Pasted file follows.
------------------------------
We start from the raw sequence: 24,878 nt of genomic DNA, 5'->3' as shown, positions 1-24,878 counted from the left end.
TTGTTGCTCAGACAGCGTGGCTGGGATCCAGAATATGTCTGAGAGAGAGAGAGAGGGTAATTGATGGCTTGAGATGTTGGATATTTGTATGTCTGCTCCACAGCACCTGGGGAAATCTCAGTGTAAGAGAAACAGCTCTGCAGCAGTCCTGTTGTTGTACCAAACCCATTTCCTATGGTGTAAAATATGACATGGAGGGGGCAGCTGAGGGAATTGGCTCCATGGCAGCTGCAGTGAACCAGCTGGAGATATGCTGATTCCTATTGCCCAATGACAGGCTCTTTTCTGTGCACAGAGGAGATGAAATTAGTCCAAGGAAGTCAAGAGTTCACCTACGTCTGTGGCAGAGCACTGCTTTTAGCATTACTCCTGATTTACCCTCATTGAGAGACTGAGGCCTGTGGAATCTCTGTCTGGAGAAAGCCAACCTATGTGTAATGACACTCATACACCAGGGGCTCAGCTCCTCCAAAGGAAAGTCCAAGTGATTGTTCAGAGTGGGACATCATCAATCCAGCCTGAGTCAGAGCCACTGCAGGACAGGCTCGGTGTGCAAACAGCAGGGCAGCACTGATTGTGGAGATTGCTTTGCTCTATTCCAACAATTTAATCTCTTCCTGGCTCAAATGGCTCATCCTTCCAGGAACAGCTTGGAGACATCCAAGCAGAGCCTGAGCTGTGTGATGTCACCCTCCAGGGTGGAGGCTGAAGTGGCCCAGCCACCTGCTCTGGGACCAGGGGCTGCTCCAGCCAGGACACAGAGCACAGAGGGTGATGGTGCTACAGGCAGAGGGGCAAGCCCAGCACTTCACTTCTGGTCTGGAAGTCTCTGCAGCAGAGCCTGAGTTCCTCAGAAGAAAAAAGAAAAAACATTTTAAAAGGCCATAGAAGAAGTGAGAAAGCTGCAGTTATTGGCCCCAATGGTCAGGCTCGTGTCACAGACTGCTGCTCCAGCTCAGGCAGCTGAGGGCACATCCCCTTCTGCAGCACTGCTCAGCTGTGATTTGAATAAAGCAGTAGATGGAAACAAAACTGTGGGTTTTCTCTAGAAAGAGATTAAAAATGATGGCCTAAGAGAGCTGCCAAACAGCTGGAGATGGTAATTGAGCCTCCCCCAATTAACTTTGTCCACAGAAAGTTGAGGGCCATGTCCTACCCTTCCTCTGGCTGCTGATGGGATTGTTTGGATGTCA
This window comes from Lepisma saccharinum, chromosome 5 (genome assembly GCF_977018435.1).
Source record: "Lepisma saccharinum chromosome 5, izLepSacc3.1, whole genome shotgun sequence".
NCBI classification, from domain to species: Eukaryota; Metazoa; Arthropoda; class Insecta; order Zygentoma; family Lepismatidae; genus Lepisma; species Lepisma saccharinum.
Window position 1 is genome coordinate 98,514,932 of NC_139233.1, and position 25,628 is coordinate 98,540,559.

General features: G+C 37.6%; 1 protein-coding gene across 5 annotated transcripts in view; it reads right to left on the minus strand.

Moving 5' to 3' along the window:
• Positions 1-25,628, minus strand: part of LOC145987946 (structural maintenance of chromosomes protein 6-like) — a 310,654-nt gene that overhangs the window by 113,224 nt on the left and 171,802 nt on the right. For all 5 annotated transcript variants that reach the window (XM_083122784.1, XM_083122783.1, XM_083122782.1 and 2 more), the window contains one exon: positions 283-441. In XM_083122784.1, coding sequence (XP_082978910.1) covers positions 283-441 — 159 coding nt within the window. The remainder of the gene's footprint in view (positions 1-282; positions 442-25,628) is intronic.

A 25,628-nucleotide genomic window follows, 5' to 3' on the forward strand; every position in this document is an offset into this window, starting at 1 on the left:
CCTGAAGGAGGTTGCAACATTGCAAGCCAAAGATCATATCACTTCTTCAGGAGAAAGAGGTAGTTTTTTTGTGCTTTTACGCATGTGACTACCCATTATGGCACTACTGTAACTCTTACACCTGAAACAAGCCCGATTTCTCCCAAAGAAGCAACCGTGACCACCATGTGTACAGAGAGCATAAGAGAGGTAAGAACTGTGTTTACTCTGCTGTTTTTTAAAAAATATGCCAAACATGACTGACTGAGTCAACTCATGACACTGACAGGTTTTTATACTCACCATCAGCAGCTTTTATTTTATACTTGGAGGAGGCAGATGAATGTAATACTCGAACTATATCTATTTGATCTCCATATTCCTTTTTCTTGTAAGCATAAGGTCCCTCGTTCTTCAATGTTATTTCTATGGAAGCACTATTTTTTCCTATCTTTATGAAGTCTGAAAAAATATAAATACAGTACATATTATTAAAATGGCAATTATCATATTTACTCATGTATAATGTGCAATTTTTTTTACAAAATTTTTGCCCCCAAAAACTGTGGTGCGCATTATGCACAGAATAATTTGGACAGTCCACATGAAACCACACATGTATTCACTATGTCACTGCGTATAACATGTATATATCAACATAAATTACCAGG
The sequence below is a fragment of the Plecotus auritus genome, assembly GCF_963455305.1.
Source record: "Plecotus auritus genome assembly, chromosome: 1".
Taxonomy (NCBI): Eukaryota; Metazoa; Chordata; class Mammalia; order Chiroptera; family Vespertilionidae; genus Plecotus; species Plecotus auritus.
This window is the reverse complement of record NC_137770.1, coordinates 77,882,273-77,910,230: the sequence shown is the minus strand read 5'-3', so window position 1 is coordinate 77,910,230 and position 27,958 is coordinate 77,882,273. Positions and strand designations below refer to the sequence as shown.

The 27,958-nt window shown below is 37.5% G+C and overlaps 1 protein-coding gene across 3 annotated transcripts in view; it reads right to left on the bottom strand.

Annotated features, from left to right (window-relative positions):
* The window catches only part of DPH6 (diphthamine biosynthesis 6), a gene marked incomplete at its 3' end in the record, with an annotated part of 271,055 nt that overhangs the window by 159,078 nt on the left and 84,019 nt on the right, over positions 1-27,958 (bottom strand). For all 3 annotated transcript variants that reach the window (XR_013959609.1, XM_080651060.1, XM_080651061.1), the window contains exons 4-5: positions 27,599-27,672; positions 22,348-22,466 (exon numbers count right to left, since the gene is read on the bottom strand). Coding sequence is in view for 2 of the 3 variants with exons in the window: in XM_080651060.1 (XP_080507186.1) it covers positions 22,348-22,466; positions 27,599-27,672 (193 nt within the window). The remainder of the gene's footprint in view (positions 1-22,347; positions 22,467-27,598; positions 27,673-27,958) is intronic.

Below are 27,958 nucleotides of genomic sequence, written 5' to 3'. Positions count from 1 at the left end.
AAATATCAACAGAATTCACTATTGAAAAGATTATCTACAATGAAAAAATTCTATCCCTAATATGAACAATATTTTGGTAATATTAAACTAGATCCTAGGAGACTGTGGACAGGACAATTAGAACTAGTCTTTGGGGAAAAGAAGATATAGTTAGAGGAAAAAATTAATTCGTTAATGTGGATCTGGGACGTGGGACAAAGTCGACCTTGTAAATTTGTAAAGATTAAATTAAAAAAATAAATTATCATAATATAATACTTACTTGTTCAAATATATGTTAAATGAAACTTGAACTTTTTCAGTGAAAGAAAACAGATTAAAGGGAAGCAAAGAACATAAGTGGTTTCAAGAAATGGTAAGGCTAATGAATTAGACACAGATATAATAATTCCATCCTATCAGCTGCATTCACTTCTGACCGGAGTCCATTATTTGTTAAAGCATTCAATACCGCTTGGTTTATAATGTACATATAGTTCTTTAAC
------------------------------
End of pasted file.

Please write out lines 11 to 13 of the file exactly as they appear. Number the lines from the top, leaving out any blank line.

CCTGAAGGAGGTTGCAACATTGCAAGCCAAAGATCATATCACTTCTTCAGGAGAAAGAGGTAGTTTTTTTGTGCTTTTACGCATGTGACTACCCATTATGGCACTACTGTAACTCTTACACCTGAAACAAGCCCGATTTCTCCCAAAGAAGCAACCGTGACCACCATGTGTACAGAGAGCATAAGAGAGGTAAGAACTGTGTTTACTCTGCTGTTTTTTAAAAAATATGCCAAACATGACTGACTGAGTCAACTCATGACACTGACAGGTTTTTATACTCACCATCAGCAGCTTTTATTTTATACTTGGAGGAGGCAGATGAATGTAATACTCGAACTATATCTATTTGATCTCCATATTCCTTTTTCTTGTAAGCATAAGGTCCCTCGTTCTTCAATGTTATTTCTATGGAAGCACTATTTTTTCCTATCTTTATGAAGTCTGAAAAAATATAAATACAGTACATATTATTAAAATGGCAATTATCATATTTACTCATGTATAATGTGCAATTTTTTTTACAAAATTTTTGCCCCCAAAAACTGTGGTGCGCATTATGCACAGAATAATTTGGACAGTCCACATGAAACCACACATGTATTCACTATGTCACTGCGTATAACATGTATATATCAACATAAATTACCAGG
The sequence below is a fragment of the Plecotus auritus genome, assembly GCF_963455305.1.
Source record: "Plecotus auritus genome assembly, chromosome: 1".